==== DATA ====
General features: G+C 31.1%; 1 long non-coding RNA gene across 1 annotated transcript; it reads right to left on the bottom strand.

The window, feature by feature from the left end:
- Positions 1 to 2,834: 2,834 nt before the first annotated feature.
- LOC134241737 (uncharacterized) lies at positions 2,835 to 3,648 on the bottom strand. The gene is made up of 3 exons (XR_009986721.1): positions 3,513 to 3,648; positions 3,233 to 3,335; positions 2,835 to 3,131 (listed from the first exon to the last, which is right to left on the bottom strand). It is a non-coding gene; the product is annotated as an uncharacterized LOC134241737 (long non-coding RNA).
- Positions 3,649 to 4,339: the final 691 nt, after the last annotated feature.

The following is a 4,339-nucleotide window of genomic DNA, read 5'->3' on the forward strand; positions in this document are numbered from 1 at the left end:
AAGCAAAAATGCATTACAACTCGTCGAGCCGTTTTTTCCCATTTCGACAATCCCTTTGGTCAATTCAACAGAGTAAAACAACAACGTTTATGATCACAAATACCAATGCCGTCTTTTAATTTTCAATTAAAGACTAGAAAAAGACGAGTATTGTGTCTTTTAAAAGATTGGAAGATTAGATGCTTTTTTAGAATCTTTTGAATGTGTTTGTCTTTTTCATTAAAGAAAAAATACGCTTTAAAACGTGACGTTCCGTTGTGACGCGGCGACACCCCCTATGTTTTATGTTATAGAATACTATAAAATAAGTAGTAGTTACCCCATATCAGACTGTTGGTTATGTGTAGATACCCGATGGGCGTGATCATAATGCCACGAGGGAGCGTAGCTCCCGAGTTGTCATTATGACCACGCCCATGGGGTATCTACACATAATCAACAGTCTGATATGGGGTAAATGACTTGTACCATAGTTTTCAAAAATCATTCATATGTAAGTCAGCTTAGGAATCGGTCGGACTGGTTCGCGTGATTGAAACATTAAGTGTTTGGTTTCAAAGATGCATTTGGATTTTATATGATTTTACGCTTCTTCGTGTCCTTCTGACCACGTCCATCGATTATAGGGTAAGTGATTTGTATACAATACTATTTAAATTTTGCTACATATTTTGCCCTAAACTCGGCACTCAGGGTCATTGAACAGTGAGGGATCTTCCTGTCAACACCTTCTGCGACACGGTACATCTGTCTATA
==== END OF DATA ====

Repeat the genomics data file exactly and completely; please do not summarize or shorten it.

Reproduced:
General features: G+C 31.1%; 1 long non-coding RNA gene across 1 annotated transcript; it reads right to left on the bottom strand.

The window, feature by feature from the left end:
- Positions 1 to 2,834: 2,834 nt before the first annotated feature.
- LOC134241737 (uncharacterized) lies at positions 2,835 to 3,648 on the bottom strand. The gene is made up of 3 exons (XR_009986721.1): positions 3,513 to 3,648; positions 3,233 to 3,335; positions 2,835 to 3,131 (listed from the first exon to the last, which is right to left on the bottom strand). It is a non-coding gene; the product is annotated as an uncharacterized LOC134241737 (long non-coding RNA).
- Positions 3,649 to 4,339: the final 691 nt, after the last annotated feature.

The following is a 4,339-nucleotide window of genomic DNA, read 5'->3' on the forward strand; positions in this document are numbered from 1 at the left end:
AAGCAAAAATGCATTACAACTCGTCGAGCCGTTTTTTCCCATTTCGACAATCCCTTTGGTCAATTCAACAGAGTAAAACAACAACGTTTATGATCACAAATACCAATGCCGTCTTTTAATTTTCAATTAAAGACTAGAAAAAGACGAGTATTGTGTCTTTTAAAAGATTGGAAGATTAGATGCTTTTTTAGAATCTTTTGAATGTGTTTGTCTTTTTCATTAAAGAAAAAATACGCTTTAAAACGTGACGTTCCGTTGTGACGCGGCGACACCCCCTATGTTTTATGTTATAGAATACTATAAAATAAGTAGTAGTTACCCCATATCAGACTGTTGGTTATGTGTAGATACCCGATGGGCGTGATCATAATGCCACGAGGGAGCGTAGCTCCCGAGTTGTCATTATGACCACGCCCATGGGGTATCTACACATAATCAACAGTCTGATATGGGGTAAATGACTTGTACCATAGTTTTCAAAAATCATTCATATGTAAGTCAGCTTAGGAATCGGTCGGACTGGTTCGCGTGATTGAAACATTAAGTGTTTGGTTTCAAAGATGCATTTGGATTTTATATGATTTTACGCTTCTTCGTGTCCTTCTGACCACGTCCATCGATTATAGGGTAAGTGATTTGTATACAATACTATTTAAATTTTGCTACATATTTTGCCCTAAACTCGGCACTCAGGGTCATTGAACAGTGAGGGATCTTCCTGTCAACACCTTCTGCGACACGGTACATCTGTCTATA